Jamali Naseem Rowendie Hodge escorted into a police vehicle after the June 19 court hearing in his case. (File photo)
PHILIPSBURG–The twenty-year-old man who was sentenced by the Court of First Instance to fourteen years in prison as he was found guilty of the manslaughter of a two-year-old toddler and attempted manslaughter of three other persons who were injured, has withdrawn his appeal against the sentence on Wednesday.
Upon receipt of the verdict the defendant had immediately filed for appeal, but in a surprise move which even took his lawyer off guard, defendant Jamali Naseem Rowendie Hodge informed the three Judges of the Court of Appeals and the Solicitor-General that he would withdraw the appeal. In doing so, he the verdict of July 10, 2019, was rendered irrevocable.
On June 19, Hodge stood trial on murder and manslaughter charges, for which the Prosecutor had requested an 18-year prison sentence. The Prosecutor’s Office had not filed for appeal.
In the incident the two-year-old Jeremy Williams was run over by a white Kia Picanto driven at high speed into a group of seven persons who were on the sidewalk outside a house on Passion Fruit Road in Retreat Estate, around 10:21am January 13.
The child, who was riding a plastic car on the sidewalk, died on the spot of multiple traumas. Three injured persons were transported to St. Maarten Medical Center (SMMC) for injuries sustained during the incident. The Court awarded the victims US $7,400 in financial compensation.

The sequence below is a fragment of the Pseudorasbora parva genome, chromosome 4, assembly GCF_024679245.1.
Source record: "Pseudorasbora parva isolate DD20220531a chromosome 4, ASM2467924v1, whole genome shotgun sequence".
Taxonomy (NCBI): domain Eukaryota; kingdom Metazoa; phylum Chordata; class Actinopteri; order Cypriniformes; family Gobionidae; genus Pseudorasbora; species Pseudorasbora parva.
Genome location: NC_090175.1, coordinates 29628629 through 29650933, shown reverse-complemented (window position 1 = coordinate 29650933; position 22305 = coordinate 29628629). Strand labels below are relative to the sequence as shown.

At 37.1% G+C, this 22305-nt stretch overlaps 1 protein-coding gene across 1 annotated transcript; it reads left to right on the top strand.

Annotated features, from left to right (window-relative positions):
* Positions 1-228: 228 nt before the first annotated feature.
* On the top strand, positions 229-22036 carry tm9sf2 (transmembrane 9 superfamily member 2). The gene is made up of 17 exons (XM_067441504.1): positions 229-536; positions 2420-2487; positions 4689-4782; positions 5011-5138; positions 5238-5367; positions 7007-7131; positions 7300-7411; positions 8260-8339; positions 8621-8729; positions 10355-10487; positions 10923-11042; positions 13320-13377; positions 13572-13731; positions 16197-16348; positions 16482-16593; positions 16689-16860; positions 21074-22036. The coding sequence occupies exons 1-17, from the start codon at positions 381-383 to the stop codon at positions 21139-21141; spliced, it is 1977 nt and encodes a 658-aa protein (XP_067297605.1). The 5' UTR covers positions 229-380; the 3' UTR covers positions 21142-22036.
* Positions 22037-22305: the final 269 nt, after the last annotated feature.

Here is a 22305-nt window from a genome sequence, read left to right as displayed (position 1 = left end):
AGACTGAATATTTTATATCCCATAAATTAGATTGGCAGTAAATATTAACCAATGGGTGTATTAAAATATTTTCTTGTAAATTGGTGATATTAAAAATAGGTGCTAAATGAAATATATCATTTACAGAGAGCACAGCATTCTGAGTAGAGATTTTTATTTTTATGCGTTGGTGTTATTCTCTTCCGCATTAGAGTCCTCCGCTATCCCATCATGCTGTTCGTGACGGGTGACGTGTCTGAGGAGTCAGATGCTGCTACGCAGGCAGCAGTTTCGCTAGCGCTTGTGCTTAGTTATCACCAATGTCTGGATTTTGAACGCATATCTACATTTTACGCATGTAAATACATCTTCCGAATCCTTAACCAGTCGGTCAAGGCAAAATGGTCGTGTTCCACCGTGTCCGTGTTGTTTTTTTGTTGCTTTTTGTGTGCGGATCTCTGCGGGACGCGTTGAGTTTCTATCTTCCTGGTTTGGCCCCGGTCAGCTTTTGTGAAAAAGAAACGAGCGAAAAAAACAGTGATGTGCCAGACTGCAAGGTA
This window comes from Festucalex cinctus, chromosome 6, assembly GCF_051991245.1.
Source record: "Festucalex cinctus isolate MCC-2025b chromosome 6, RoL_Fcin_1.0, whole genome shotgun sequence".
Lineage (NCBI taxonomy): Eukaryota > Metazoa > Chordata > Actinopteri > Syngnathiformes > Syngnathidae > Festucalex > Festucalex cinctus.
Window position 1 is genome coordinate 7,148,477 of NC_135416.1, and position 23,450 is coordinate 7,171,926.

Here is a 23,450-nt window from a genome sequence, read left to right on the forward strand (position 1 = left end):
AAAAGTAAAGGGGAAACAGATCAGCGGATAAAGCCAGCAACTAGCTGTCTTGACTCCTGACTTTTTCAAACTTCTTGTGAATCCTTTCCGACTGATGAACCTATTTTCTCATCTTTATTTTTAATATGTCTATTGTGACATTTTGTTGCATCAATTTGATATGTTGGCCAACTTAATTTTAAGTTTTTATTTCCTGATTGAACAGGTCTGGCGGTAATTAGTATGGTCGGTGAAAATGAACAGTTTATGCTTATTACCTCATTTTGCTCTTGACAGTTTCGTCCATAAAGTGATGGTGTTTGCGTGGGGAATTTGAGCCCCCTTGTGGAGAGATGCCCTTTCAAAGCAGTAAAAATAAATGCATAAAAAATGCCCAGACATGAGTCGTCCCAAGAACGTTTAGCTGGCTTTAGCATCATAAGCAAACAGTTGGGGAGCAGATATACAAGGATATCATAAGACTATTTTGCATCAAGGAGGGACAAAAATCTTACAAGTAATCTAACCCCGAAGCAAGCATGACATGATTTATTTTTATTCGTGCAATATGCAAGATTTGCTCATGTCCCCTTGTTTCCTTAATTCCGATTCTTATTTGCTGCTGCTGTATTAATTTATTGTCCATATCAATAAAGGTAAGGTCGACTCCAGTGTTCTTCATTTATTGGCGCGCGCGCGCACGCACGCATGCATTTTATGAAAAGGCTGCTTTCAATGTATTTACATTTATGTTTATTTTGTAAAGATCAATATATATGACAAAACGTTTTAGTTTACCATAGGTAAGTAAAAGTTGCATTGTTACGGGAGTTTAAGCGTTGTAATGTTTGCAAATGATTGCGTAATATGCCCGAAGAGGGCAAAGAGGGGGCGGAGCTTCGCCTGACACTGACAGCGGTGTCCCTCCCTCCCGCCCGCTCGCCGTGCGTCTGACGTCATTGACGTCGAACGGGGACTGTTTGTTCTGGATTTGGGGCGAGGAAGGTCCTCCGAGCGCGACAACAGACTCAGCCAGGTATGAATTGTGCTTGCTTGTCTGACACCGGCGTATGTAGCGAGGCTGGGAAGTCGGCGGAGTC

Hodge was the driver of the vehicle. He admitted to the judge in the Court of First Instance he had been speeding and that he was angry at the youngsters in the group over the theft of a motorcycle. He claimed he had been driving so fast that he had lost control of the vehicle and had crashed his car into the group of people, but had not done so deliberately.
The Court rejected this scenario, as it did not find any circumstance that could have led to the defendant losing control of his vehicle. Based on all the evidence, the judge found manslaughter and triple attempted manslaughter proven.
The judge said that in driving his car into a group of persons, the defendant had accepted the possibility that people would be killed. The fact that the suspect claimed he had not seen the child did not change that, according to the Court, as the toddler had been a member of the group at which the defendant had steered his vehicle. The Court held it against the defendant that his “ill-considered” actions had “disastrous” consequences.
Hodge’s lawyer had pleaded with the Court to declare the Prosecutor’s case against her client inadmissible, or to dismiss him from all prosecution because he had acted in self-defence and had been overpowered by emotions. However, the Court rejected these pleadings.